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This is probably a very obvious question, but here goes...

An answer in my textbook claims that

$$3^{\log n} = n^{\log 3}$$

and that

$$4n^2 (3/4)^{\log n} = 4n^{\log 3}$$

Why, using more basic laws, is this the case?

(Unfortunately Google confuses this question with changing bases, exponentiation being the inverse of log (which is of course related), and similar matters.)

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    $\begingroup$ $3^{\log n} = e^{\log n\cdot \log 3}$, and $n^{\log 3} = e^{\log 3\cdot \log n}$. $\endgroup$ – Daniel Fischer Oct 10 '13 at 19:26
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Hint : $a=b$ implies $\log a=\log b$ and $\log a^b=b\log a$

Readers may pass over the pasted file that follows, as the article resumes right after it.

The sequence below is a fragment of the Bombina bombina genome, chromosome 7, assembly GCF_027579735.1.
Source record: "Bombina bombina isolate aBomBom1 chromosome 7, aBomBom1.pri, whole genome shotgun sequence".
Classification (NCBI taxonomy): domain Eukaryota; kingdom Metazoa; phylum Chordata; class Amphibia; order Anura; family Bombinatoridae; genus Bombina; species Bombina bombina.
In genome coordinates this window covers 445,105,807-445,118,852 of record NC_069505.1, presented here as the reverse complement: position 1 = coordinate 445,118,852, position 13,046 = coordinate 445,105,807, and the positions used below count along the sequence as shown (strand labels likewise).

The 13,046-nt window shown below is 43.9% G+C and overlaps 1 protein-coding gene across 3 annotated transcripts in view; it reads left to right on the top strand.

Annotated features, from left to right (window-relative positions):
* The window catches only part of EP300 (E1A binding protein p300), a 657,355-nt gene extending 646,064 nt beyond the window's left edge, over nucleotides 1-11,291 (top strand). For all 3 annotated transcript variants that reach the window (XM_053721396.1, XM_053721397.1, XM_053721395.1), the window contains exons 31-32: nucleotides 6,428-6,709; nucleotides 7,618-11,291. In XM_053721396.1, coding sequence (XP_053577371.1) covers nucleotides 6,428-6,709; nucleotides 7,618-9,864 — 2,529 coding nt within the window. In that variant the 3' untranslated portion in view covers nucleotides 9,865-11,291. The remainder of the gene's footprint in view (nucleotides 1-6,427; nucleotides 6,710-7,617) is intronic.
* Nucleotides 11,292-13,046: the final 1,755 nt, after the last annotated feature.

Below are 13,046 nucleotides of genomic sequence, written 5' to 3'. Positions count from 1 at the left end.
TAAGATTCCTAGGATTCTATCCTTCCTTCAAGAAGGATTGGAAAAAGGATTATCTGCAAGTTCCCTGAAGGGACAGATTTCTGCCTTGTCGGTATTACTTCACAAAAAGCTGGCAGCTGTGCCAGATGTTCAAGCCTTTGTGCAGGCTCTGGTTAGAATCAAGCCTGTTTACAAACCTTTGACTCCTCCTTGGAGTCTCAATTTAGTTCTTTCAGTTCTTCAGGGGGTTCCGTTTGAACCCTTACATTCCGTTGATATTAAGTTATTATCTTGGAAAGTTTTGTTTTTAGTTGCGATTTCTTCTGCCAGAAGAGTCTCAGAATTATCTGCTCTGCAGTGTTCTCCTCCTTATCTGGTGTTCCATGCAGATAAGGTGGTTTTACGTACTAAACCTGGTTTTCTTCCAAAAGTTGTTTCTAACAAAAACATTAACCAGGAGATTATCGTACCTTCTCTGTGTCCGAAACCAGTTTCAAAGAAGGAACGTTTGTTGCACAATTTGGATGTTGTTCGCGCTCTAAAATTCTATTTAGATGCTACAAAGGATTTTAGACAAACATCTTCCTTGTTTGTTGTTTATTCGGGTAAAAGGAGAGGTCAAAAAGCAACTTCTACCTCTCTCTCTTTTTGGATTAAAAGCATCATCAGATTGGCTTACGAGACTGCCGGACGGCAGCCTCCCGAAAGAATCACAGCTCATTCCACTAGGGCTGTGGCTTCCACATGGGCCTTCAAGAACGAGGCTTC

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Recall that $3 = b^{\log_b 3}$.

Therefore $3^{\log_b n} = \Big(b^{\log_b 3}\Big)^{\log_b n} = b^{(\log_b 3)(\log_b n)} = \Big(b^{\log_b n}\Big)^{\log_b 3} = n^{\log_b 3}$.

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Change basis:

$$3^{\log n}=3^{\frac{\log_3n}{\log_3e}}=\left(3^{\log_3n}\right)^{\frac{1}{\log_3e}}=n^{1/\log_3e}=n^{\log 3}$$

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